1.197. /for in her heart she loved and cared for both men alike.She stood behind him, and seized the son of Peleus by his fair hair, appearing to him alone. No one of the others saw her. Achilles was seized with wonder, and turned around, and immediately recognized Pallas Athene. Terribly her eyes shone. 1.198. /for in her heart she loved and cared for both men alike.She stood behind him, and seized the son of Peleus by his fair hair, appearing to him alone. No one of the others saw her. Achilles was seized with wonder, and turned around, and immediately recognized Pallas Athene. Terribly her eyes shone. 1.199. /for in her heart she loved and cared for both men alike.She stood behind him, and seized the son of Peleus by his fair hair, appearing to him alone. No one of the others saw her. Achilles was seized with wonder, and turned around, and immediately recognized Pallas Athene. Terribly her eyes shone. 1.200. /Then he addressed her with winged words, and said:Why now, daughter of aegis-bearing Zeus, have you come? Is it so that you might see the arrogance of Agamemnon, son of Atreus? One thing I will tell you, and I think this will be brought to pass: through his own excessive pride shall he presently lose his life. 1.201. /Then he addressed her with winged words, and said:Why now, daughter of aegis-bearing Zeus, have you come? Is it so that you might see the arrogance of Agamemnon, son of Atreus? One thing I will tell you, and I think this will be brought to pass: through his own excessive pride shall he presently lose his life. 1.202. /Then he addressed her with winged words, and said:Why now, daughter of aegis-bearing Zeus, have you come? Is it so that you might see the arrogance of Agamemnon, son of Atreus? One thing I will tell you, and I think this will be brought to pass: through his own excessive pride shall he presently lose his life. 1.203. /Then he addressed her with winged words, and said:Why now, daughter of aegis-bearing Zeus, have you come? Is it so that you might see the arrogance of Agamemnon, son of Atreus? One thing I will tell you, and I think this will be brought to pass: through his own excessive pride shall he presently lose his life. 1.204. /Then he addressed her with winged words, and said:Why now, daughter of aegis-bearing Zeus, have you come? Is it so that you might see the arrogance of Agamemnon, son of Atreus? One thing I will tell you, and I think this will be brought to pass: through his own excessive pride shall he presently lose his life. 1.205. / 1.206. / 1.207. / 1.208. / 1.209. / Him then the goddess, bright-eyed Athene, answered:I have come from heaven to stay your anger, if you will obey, The goddess white-armed Hera sent me forth, for in her heart she loves and cares for both of you. But come, cease from strife, and do not grasp the sword with your hand. 1.210. /With words indeed taunt him, telling him how it shall be. For thus will I speak, and this thing shall truly be brought to pass. Hereafter three times as many glorious gifts shall be yours on account of this arrogance. But refrain, and obey us. In answer to her spoke swift-footed Achilles: 1.211. /With words indeed taunt him, telling him how it shall be. For thus will I speak, and this thing shall truly be brought to pass. Hereafter three times as many glorious gifts shall be yours on account of this arrogance. But refrain, and obey us. In answer to her spoke swift-footed Achilles: 1.212. /With words indeed taunt him, telling him how it shall be. For thus will I speak, and this thing shall truly be brought to pass. Hereafter three times as many glorious gifts shall be yours on account of this arrogance. But refrain, and obey us. In answer to her spoke swift-footed Achilles: 1.213. /With words indeed taunt him, telling him how it shall be. For thus will I speak, and this thing shall truly be brought to pass. Hereafter three times as many glorious gifts shall be yours on account of this arrogance. But refrain, and obey us. In answer to her spoke swift-footed Achilles: 1.214. /With words indeed taunt him, telling him how it shall be. For thus will I speak, and this thing shall truly be brought to pass. Hereafter three times as many glorious gifts shall be yours on account of this arrogance. But refrain, and obey us. In answer to her spoke swift-footed Achilles: 1.215. / It is necessary, goddess, to observe the words of you two, however angered a man be in his heart, for is it better so. Whoever obeys the gods, to him do they gladly give ear. He spoke, and stayed his heavy hand on the silver hilt, and back into its sheath thrust the great sword, and did not disobey 1.216. / It is necessary, goddess, to observe the words of you two, however angered a man be in his heart, for is it better so. Whoever obeys the gods, to him do they gladly give ear. He spoke, and stayed his heavy hand on the silver hilt, and back into its sheath thrust the great sword, and did not disobey 1.217. / It is necessary, goddess, to observe the words of you two, however angered a man be in his heart, for is it better so. Whoever obeys the gods, to him do they gladly give ear. He spoke, and stayed his heavy hand on the silver hilt, and back into its sheath thrust the great sword, and did not disobey 1.218. / It is necessary, goddess, to observe the words of you two, however angered a man be in his heart, for is it better so. Whoever obeys the gods, to him do they gladly give ear. He spoke, and stayed his heavy hand on the silver hilt, and back into its sheath thrust the great sword, and did not disobey 1.219. / It is necessary, goddess, to observe the words of you two, however angered a man be in his heart, for is it better so. Whoever obeys the gods, to him do they gladly give ear. He spoke, and stayed his heavy hand on the silver hilt, and back into its sheath thrust the great sword, and did not disobey 1.220. /the word of Athene. She returned to Olympus to the palace of aegis-bearing Zeus, to join the company of the other gods.But the son of Peleus again addressed with violent words the son of Atreus, and in no way ceased from his wrath:Heavy with wine, with the face of a dog but the heart of a deer 1.221. /the word of Athene. She returned to Olympus to the palace of aegis-bearing Zeus, to join the company of the other gods.But the son of Peleus again addressed with violent words the son of Atreus, and in no way ceased from his wrath:Heavy with wine, with the face of a dog but the heart of a deer 1.222. /the word of Athene. She returned to Olympus to the palace of aegis-bearing Zeus, to join the company of the other gods.But the son of Peleus again addressed with violent words the son of Atreus, and in no way ceased from his wrath:Heavy with wine, with the face of a dog but the heart of a deer 9.223. /and Patroclus cast burnt-offering into the fire. So they put forth their hands to the good cheer lying ready before them. But when they had put from them the desire of food and drink, Aias nodded to Phoenix; and goodly Odysseus was ware thereof, and filling a cup with wine he pledged Achilles:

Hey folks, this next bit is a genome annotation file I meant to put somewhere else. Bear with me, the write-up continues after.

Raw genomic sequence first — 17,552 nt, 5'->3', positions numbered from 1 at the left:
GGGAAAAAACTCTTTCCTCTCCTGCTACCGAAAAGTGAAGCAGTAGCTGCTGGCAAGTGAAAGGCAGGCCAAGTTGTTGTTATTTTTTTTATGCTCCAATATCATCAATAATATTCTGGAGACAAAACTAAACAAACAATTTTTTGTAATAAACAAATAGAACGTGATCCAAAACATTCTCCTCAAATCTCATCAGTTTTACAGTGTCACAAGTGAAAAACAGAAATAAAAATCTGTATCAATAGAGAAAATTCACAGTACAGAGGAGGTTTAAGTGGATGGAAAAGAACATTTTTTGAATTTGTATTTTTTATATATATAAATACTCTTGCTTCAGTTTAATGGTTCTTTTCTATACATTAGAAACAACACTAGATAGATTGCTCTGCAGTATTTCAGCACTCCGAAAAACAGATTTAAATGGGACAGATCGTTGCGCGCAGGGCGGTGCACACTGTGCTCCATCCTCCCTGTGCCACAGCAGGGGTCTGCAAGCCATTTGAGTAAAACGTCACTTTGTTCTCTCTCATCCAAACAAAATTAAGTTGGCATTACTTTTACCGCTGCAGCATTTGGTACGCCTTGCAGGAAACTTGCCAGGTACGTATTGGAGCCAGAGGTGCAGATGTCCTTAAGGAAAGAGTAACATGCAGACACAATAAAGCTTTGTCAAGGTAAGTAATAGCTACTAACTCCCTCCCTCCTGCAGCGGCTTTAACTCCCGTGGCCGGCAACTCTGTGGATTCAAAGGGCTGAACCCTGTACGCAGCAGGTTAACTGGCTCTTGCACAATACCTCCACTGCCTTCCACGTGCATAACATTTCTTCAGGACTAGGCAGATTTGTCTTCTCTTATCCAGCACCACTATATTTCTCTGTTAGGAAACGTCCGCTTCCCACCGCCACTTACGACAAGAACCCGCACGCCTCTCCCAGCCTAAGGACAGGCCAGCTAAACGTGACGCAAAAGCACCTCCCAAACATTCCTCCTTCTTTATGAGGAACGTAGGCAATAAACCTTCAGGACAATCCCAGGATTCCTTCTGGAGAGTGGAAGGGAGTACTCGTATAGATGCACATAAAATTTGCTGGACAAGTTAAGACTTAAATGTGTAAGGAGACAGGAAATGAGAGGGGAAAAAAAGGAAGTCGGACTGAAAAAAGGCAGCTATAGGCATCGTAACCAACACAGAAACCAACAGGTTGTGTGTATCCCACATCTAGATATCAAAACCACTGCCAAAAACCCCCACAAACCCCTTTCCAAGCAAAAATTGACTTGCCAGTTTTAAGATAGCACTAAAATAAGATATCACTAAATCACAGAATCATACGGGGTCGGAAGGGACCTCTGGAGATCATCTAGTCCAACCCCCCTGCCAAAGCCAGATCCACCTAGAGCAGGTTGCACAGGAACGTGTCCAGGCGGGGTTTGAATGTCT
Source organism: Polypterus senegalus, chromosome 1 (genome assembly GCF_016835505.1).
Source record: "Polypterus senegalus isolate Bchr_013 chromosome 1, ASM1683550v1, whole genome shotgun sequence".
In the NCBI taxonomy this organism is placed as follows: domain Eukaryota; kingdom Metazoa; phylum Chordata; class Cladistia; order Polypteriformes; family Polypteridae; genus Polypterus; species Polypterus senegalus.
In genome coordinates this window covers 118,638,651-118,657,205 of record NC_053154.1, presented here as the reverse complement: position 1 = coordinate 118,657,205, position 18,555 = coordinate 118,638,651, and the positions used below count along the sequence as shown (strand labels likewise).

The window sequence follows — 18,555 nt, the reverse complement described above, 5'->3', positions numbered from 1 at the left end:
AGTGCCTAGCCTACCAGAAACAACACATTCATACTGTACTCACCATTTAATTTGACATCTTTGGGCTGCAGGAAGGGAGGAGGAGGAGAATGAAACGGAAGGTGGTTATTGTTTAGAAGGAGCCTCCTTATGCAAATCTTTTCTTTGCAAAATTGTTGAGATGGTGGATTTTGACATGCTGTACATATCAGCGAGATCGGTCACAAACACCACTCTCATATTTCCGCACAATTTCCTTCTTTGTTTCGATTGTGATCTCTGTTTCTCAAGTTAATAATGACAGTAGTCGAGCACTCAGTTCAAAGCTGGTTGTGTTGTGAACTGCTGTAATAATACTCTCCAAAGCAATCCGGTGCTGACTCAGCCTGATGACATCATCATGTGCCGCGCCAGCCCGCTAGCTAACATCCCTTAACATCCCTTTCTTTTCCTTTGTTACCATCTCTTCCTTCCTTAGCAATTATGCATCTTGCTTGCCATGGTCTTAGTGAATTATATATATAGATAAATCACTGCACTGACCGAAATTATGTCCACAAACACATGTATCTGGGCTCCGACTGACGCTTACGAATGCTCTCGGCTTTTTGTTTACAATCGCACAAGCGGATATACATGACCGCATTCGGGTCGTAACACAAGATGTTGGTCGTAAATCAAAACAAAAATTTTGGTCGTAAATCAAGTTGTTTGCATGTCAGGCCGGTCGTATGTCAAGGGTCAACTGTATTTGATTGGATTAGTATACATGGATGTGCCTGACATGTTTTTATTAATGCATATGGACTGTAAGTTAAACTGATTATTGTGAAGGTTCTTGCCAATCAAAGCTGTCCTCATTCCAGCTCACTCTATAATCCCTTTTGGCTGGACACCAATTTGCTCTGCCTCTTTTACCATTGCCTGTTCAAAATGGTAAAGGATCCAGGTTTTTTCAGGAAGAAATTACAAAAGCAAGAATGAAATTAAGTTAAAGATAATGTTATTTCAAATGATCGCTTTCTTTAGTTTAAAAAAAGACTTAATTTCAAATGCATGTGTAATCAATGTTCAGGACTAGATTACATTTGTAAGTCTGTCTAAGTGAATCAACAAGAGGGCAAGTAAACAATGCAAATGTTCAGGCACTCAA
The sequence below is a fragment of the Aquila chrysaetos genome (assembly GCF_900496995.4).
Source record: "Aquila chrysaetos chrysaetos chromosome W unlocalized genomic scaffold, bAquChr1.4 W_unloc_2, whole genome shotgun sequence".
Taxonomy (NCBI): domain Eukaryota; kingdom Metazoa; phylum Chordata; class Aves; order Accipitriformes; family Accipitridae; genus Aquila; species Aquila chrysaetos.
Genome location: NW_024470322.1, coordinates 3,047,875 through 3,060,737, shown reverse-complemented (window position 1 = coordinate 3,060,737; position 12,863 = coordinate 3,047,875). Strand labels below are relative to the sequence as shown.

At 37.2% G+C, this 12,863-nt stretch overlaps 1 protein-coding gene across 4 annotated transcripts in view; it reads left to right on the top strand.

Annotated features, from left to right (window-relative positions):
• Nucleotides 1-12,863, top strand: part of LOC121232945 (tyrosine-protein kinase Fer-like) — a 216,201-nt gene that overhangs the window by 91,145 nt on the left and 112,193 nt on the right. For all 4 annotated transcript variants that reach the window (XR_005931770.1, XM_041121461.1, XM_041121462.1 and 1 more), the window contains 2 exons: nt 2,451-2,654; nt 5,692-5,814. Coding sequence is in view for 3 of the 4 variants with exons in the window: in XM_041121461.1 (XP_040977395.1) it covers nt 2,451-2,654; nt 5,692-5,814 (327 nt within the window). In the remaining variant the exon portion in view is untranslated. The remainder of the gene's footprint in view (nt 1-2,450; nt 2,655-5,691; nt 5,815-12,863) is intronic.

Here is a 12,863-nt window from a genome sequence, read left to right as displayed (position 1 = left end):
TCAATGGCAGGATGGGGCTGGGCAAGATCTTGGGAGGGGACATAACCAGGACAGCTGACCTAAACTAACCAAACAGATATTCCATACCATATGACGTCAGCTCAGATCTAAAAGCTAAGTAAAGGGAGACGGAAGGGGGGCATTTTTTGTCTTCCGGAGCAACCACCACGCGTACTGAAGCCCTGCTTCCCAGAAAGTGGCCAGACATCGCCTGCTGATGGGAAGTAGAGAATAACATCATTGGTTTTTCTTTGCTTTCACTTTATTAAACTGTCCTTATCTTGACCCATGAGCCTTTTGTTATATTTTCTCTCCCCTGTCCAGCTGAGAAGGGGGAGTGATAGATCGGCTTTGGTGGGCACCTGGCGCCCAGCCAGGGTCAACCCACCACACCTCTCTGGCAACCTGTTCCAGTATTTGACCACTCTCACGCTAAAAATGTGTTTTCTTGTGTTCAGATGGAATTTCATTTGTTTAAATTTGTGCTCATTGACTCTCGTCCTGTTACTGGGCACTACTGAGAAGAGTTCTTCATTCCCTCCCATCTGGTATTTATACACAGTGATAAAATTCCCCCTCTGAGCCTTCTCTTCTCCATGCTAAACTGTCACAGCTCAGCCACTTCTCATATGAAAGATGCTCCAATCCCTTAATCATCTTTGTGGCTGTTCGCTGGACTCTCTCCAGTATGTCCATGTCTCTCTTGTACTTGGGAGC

2. Artemidorus, Oneirocritica, 2.35 (1st cent. CE - 2nd cent. CE)